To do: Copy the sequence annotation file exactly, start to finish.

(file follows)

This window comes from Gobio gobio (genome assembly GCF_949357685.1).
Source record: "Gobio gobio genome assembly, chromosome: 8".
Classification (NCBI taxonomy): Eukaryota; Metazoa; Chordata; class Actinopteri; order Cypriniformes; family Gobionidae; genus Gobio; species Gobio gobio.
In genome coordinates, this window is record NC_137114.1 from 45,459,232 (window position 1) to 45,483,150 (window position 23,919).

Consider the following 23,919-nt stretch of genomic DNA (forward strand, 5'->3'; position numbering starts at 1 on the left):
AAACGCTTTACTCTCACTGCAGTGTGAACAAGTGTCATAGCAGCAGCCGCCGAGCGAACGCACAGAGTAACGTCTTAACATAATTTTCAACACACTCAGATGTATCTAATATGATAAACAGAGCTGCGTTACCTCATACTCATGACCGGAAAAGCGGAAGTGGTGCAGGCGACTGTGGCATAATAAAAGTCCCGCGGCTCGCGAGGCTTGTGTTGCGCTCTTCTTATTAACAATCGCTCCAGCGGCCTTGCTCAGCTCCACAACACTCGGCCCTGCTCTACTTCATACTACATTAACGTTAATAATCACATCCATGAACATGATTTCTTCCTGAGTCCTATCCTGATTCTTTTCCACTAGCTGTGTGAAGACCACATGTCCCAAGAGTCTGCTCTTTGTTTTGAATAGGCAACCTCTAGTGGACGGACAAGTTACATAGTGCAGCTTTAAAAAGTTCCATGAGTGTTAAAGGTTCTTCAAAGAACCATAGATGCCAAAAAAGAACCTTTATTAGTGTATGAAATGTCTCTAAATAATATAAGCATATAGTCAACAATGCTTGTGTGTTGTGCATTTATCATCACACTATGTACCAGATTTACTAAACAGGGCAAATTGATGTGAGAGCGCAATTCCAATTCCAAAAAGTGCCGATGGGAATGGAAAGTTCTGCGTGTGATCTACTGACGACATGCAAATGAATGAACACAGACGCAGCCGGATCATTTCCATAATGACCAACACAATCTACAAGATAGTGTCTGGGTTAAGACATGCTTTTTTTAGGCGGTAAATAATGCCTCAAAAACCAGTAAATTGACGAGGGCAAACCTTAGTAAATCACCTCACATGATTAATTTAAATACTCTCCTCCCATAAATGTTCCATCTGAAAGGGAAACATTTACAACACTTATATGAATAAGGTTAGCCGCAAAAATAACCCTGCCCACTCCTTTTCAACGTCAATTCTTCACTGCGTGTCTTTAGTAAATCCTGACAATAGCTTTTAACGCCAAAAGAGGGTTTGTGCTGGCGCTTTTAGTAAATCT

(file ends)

This window comes from Gobio gobio (genome assembly GCF_949357685.1).
Source record: "Gobio gobio genome assembly, chromosome: 8".
Classification (NCBI taxonomy): Eukaryota; Metazoa; Chordata; class Actinopteri; order Cypriniformes; family Gobionidae; genus Gobio; species Gobio gobio.
In genome coordinates, this window is record NC_137114.1 from 45,459,232 (window position 1) to 45,483,150 (window position 23,919).

Consider the following 23,919-nt stretch of genomic DNA (forward strand, 5'->3'; position numbering starts at 1 on the left):
AAACGCTTTACTCTCACTGCAGTGTGAACAAGTGTCATAGCAGCAGCCGCCGAGCGAACGCACAGAGTAACGTCTTAACATAATTTTCAACACACTCAGATGTATCTAATATGATAAACAGAGCTGCGTTACCTCATACTCATGACCGGAAAAGCGGAAGTGGTGCAGGCGACTGTGGCATAATAAAAGTCCCGCGGCTCGCGAGGCTTGTGTTGCGCTCTTCTTATTAACAATCGCTCCAGCGGCCTTGCTCAGCTCCACAACACTCGGCCCTGCTCTACTTCATACTACATTAACGTTAATAATCACATCCATGAACATGATTTCTTCCTGAGTCCTATCCTGATTCTTTTCCACTAGCTGTGTGAAGACCACATGTCCCAAGAGTCTGCTCTTTGTTTTGAATAGGCAACCTCTAGTGGACGGACAAGTTACATAGTGCAGCTTTAAAAAGTTCCATGAGTGTTAAAGGTTCTTCAAAGAACCATAGATGCCAAAAAAGAACCTTTATTAGTGTATGAAATGTCTCTAAATAATATAAGCATATAGTCAACAATGCTTGTGTGTTGTGCATTTATCATCACACTATGTACCAGATTTACTAAACAGGGCAAATTGATGTGAGAGCGCAATTCCAATTCCAAAAAGTGCCGATGGGAATGGAAAGTTCTGCGTGTGATCTACTGACGACATGCAAATGAATGAACACAGACGCAGCCGGATCATTTCCATAATGACCAACACAATCTACAAGATAGTGTCTGGGTTAAGACATGCTTTTTTTAGGCGGTAAATAATGCCTCAAAAACCAGTAAATTGACGAGGGCAAACCTTAGTAAATCACCTCACATGATTAATTTAAATACTCTCCTCCCATAAATGTTCCATCTGAAAGGGAAACATTTACAACACTTATATGAATAAGGTTAGCCGCAAAAATAACCCTGCCCACTCCTTTTCAACGTCAATTCTTCACTGCGTGTCTTTAGTAAATCCTGACAATAGCTTTTAACGCCAAAAGAGGGTTTGTGCTGGCGCTTTTAGTAAATCT